Hyperspectral cameras are very powerful sensors already widely used on satellites such as NASA EO-1 with its hyperspectral instrument Hyperion.
The characteristics of this sensor are multiple; every pixel of every image taken contains the continuous radiance spectrum over a certain range of wavelengths, which means different values define the single pixel, achieving huge amount of data contained in such images, being at the same time a peak and a problem for the storage.
Figure 1 shows the size of a single image, based on the area given by the pixels, and the “depth” given by the spectrum, with resulting “hyperspectral cube” that is the whole data composing an image.
Figure 1: hyperspectral cube [Christian W. Huck (2012). Novel Analytical Tools for Quality Control in Food Science, Latest Research into Quality Control, Dr. Isin Akyar (Ed.), InTech, DOI: 10.5772/51915. Available here. ]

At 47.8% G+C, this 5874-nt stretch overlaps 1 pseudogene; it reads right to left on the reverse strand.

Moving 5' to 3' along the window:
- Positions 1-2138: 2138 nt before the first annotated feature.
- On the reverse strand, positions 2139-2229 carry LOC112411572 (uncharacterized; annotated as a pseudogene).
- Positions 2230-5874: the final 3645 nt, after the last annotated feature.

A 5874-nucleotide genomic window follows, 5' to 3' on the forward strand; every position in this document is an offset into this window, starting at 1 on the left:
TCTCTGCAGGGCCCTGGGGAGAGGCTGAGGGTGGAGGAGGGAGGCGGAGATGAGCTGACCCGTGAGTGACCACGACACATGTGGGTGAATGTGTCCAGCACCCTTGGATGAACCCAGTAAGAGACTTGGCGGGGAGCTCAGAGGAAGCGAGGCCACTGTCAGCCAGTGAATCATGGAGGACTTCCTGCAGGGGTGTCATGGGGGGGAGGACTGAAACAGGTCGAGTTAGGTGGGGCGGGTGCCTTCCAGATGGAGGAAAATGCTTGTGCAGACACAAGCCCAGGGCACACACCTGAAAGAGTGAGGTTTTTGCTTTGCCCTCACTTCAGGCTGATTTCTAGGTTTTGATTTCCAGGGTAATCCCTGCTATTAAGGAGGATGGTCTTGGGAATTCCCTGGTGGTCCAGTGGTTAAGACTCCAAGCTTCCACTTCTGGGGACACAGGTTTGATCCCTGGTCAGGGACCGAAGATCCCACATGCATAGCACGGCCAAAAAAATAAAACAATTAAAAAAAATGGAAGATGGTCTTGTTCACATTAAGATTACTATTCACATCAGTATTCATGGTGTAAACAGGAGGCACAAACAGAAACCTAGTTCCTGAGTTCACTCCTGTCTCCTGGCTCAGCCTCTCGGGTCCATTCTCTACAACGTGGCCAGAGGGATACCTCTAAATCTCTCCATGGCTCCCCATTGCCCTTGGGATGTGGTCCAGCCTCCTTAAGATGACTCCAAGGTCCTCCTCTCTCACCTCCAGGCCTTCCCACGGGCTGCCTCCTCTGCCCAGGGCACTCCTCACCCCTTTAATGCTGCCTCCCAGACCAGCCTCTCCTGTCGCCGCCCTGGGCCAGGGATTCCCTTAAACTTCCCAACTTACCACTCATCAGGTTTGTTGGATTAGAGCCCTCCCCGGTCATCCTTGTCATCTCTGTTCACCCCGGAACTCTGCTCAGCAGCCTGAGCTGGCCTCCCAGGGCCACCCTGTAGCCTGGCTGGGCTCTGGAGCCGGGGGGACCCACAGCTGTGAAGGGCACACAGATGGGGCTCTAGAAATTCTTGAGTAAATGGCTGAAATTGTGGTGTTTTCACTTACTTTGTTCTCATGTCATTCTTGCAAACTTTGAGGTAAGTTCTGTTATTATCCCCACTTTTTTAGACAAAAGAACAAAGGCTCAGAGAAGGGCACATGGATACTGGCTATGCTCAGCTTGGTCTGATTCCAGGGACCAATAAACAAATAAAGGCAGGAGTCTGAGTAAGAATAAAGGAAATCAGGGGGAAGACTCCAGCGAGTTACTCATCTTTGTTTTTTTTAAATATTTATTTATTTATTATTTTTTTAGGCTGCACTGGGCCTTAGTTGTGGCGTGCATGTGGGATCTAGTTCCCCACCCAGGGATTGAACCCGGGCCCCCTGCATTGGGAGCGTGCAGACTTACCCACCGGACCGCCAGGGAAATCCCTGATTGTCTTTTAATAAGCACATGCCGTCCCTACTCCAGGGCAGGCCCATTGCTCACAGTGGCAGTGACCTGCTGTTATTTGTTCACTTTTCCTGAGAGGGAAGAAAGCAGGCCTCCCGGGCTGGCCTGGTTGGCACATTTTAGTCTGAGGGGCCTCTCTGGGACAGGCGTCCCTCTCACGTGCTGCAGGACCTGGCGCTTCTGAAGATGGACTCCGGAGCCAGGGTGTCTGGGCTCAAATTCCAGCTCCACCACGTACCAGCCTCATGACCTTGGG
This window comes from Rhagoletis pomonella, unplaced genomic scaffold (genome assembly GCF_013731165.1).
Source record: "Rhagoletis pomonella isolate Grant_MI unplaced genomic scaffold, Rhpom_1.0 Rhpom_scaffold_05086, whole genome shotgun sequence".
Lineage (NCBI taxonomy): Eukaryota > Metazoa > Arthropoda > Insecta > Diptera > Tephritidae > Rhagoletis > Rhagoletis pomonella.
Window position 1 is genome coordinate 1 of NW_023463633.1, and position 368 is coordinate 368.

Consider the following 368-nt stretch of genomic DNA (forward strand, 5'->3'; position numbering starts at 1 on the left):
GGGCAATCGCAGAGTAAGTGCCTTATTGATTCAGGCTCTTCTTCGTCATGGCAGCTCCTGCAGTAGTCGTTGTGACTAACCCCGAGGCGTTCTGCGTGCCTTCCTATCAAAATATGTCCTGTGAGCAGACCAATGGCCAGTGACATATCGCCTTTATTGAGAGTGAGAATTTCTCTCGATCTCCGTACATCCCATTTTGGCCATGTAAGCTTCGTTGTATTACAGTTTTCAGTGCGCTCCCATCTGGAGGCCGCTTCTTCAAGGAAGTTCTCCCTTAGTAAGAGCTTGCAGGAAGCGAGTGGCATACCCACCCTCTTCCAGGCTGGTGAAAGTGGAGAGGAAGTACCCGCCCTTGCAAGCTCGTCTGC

In precision agriculture the use of hyperspectral cameras permits to achieve a non-invasive analysis of the health of plants and crops without the need to take a sample or alter the field with heavy machines impact. At SPECTORS two different applications are subject of research and testing: airborne (mounted on UAV) and remote stationary devices, to be described in following posts. Different activities involve such applications: precision agriculture is clearly of high interest, e.g. vegetation mapping which is possible due to very unique electromagnetic spectrum given by different plants or object recognition which includes the development of algorithms to fully exploit the potential of the high quality of hyperspectral images.